Big Industrial Meets Digital — Rob Charter, Group President Caterpillar
The Industrialist’s Dilemma — 2/23/17
In our session last week we were fortunate to have Rob Charter, Group President of Caterpillar, share his perspectives on the impact of digital systems on Caterpillar’s business model. The class discussion was enlightening in ways that we had not expected — both in learning about the work that Caterpillar has done to date on enabling autonomous motion of their machines, and more importantly, how they look at the potential sources of disruption to their business. Rob presented a very cogent and long-term perspective of their company, and also the key things that are changing their business going forward.
When Brand Is Critical, Leveraging External Relationships Can both Enhance and De-Risk Innovation
Rob shared that the company has been around for 92 years and is in a business where the ongoing relationships it has with its dealers and customers are built upon long-term interactions and extensive mutual understandings. As such the company needs to find a way both to protect these relationships (at almost any cost) but still find a path to take risks on new innovations.
He highlighted how Caterpillar spends time working with customers on how best to improve the performance of their sites (construction, mining, etc.) even though almost all of those locations will contain equipment both from Cat and its competition (e.g. Komatsu). Rob posited that Cat’s ability to be seen as being aligned for the long-term with customers is particularly critical when selling equipment that often is deployed in very dangerous locations and settings. He highlighted that if a customer becomes disenchanted enough to change suppliers, Cat can lose a relationship for a decade or two without a chance to re-engage.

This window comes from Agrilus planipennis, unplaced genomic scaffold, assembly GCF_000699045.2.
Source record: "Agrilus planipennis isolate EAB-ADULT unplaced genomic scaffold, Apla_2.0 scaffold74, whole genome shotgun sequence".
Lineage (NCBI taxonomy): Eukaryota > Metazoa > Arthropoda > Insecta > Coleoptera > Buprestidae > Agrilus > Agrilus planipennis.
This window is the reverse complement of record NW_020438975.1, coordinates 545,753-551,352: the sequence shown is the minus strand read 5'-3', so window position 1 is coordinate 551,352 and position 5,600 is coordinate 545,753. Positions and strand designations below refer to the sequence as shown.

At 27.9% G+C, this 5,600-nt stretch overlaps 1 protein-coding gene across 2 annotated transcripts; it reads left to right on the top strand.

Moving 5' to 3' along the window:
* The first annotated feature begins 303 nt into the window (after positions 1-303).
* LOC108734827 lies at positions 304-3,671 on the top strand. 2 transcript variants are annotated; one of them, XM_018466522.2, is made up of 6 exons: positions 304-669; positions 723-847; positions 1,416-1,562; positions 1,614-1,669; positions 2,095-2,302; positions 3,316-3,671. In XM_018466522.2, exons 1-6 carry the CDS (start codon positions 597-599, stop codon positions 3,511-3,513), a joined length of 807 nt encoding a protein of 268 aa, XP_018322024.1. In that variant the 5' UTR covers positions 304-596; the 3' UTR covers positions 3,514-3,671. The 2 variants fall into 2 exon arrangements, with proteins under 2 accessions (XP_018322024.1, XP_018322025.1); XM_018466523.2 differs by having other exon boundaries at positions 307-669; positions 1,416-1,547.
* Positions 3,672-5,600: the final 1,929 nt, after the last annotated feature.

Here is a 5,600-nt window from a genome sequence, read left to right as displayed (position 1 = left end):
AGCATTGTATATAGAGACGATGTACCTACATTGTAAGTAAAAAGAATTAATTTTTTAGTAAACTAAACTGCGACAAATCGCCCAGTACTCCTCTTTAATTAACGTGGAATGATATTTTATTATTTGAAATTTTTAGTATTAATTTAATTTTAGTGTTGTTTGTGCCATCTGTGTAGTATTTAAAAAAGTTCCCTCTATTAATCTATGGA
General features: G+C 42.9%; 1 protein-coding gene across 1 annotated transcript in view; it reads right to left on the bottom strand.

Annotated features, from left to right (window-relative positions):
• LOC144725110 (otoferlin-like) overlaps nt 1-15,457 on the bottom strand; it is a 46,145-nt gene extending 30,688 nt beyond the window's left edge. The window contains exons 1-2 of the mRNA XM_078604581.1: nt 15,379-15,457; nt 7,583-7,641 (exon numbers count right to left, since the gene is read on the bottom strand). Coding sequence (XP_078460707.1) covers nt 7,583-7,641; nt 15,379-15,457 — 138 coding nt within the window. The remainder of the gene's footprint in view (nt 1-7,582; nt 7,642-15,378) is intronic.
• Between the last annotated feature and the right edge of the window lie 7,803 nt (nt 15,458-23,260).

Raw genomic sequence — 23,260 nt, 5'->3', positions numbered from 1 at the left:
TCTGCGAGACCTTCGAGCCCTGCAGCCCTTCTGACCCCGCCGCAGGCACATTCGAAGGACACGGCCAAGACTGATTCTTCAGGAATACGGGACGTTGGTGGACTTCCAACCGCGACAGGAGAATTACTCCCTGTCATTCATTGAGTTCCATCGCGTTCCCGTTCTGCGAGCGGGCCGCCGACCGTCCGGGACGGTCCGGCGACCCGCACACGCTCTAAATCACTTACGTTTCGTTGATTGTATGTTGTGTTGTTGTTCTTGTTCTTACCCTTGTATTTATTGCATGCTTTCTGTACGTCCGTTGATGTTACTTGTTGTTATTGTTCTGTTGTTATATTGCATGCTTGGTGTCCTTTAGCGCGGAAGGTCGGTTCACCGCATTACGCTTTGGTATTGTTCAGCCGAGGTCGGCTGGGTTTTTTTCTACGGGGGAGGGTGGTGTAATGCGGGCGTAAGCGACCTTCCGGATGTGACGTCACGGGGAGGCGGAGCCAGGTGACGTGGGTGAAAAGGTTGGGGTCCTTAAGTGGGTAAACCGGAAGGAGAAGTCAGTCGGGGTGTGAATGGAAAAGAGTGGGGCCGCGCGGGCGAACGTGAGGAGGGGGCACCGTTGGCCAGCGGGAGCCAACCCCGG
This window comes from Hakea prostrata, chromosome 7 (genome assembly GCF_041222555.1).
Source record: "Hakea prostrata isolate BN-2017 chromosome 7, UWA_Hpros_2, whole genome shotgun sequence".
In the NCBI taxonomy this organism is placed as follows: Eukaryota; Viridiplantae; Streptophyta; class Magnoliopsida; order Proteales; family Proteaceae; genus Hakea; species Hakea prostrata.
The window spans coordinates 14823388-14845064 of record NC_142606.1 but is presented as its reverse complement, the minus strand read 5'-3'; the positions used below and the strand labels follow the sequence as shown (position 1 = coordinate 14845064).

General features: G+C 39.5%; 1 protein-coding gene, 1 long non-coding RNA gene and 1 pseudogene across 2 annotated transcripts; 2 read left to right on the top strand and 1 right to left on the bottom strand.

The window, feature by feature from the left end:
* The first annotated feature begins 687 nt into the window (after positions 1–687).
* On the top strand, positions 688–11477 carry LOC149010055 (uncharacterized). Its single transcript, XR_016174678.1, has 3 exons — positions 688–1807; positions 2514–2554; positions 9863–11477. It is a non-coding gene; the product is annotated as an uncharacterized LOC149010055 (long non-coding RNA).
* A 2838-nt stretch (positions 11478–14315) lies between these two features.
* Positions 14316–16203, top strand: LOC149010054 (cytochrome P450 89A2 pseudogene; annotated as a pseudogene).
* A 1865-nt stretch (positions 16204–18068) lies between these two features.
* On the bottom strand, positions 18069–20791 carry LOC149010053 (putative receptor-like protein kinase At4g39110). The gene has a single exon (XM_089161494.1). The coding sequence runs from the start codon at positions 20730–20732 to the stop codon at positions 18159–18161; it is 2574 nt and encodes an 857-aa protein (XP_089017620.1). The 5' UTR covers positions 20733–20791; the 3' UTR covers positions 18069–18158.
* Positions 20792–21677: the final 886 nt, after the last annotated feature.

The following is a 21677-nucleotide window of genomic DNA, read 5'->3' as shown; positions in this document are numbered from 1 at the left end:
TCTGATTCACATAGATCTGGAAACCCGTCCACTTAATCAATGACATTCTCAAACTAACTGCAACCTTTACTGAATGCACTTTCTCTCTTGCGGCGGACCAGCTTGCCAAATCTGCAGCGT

Rob also shared how the firm’s relationship with Uptake has enabled Caterpillar to build a technology alliance that can both experiment on new business opportunities and also bring both new points of view and a different culture into Cat. This relationship has not only allowed Caterpillar to work with its customers on new products and services, but it also allowed Cat to be exposed to and learn from a different set of goals and operating models that can be used to serve its customer base.
Concentrated Channels Lead to Increased Collaboration
Caterpillar has around 175 independent dealers serving 190 countries worldwide. Many of these companies are multi-generational family businesses that have worked with Caterpillar for decades.
This highly concentrated sales channel has created some unique dynamics to Cat’s business. First, many of the dealers are quite savvy technically and in exploring ways to innovate to solve customer solutions. Given the large size of some, these channel partners have the resources to creatively engage with end users to solve very complex needs. For Caterpillar this has worked to its advantage, as best practices can be scaled up across the entire channel through Caterpillar itself where scale is required, but plenty of room remains for innovation for Cat’s channel partners to find ways to grow their own businesses.